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French officials eye open-source applications

Government plans to install a non-Microsoft OS on desktops by 2007

The French government will install open source software on the desktop as part of Project ADELE, a plan to computerise much of the country's administration by 2007, according to a government official.

The administration will migrate a significant number of its desktops to open source operating systems and application software, Jacques Sauret, director of the French Agency for the Development of the Electronic Administration, said at a recent meeting of the French IT and Telecoms Press Club.

Whether that significant number will be five percent, 10 percent, or 15 percent is still being debated.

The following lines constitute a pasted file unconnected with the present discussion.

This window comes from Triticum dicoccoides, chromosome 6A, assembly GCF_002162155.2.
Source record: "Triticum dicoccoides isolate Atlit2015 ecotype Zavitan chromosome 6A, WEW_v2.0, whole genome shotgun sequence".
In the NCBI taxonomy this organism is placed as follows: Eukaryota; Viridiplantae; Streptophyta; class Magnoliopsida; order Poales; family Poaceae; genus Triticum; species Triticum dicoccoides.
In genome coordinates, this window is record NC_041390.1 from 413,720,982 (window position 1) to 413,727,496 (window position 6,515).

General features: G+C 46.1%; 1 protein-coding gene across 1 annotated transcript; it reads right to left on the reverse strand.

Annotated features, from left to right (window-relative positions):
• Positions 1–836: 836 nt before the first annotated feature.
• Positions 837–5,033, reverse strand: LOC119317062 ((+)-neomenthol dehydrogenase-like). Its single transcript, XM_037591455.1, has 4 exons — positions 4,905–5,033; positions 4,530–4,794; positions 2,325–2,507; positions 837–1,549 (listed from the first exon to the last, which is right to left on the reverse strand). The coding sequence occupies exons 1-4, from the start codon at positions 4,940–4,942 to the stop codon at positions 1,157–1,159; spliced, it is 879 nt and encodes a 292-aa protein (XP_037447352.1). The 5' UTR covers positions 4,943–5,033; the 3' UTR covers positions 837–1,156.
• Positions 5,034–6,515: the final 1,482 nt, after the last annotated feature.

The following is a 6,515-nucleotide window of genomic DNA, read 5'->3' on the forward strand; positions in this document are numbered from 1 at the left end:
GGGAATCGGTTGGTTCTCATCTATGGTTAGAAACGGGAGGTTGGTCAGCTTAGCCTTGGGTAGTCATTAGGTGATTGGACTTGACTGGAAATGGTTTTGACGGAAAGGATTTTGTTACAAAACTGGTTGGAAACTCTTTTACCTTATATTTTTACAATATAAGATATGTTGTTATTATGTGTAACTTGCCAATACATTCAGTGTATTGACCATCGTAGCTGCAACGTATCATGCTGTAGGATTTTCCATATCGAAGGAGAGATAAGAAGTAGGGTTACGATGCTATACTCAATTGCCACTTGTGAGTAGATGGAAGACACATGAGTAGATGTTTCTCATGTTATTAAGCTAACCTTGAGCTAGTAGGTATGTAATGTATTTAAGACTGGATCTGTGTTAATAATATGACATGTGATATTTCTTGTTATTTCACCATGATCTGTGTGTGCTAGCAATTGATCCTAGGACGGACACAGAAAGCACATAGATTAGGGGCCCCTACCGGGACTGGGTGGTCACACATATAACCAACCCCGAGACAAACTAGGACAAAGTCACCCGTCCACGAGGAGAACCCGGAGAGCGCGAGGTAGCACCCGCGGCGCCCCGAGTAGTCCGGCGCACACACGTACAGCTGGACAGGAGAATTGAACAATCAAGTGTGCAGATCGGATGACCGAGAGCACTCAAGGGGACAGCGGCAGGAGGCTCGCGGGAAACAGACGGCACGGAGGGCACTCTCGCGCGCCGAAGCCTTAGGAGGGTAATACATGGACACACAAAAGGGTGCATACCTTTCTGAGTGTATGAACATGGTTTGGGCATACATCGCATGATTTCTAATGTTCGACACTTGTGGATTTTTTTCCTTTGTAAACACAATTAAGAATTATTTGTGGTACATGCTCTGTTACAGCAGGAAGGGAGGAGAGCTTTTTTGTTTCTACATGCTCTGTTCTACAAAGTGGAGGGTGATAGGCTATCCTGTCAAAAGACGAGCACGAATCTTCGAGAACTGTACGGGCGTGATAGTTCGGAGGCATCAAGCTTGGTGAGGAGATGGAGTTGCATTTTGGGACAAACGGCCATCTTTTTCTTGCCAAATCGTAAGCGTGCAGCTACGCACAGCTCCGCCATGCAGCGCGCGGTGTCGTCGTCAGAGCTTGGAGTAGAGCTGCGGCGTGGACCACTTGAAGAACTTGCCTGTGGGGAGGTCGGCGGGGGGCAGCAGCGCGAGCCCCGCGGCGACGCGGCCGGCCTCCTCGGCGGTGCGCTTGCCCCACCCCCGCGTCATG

Today, almost all the government's desktop PCs run some version of Microsoft Windows, with just one percent or two percent running an operating system from another West Coast company, according to Sauret. He declined to name the company.

Open-source advantages

Introducing open source software will give the government experience in managing competing suppliers, and allow it to better evaluate the interoperability and comparative lifecycle costs of the different systems.

The government wants to spend a higher proportion of its IT budget on integration and innovation.

That means spending less on software licenses, so at the same time as introducing open source software to the desktop, the government hopes to reduce the cost of its proprietary systems by beating Microsoft down on price, according to Sauret. Currently, each department negotiates its own price with the company.

"Today, we're a captive market. We're going to engage in discussions with Microsoft to obtain a single tariff for the whole administration, to get economies of scale," Sauret said.


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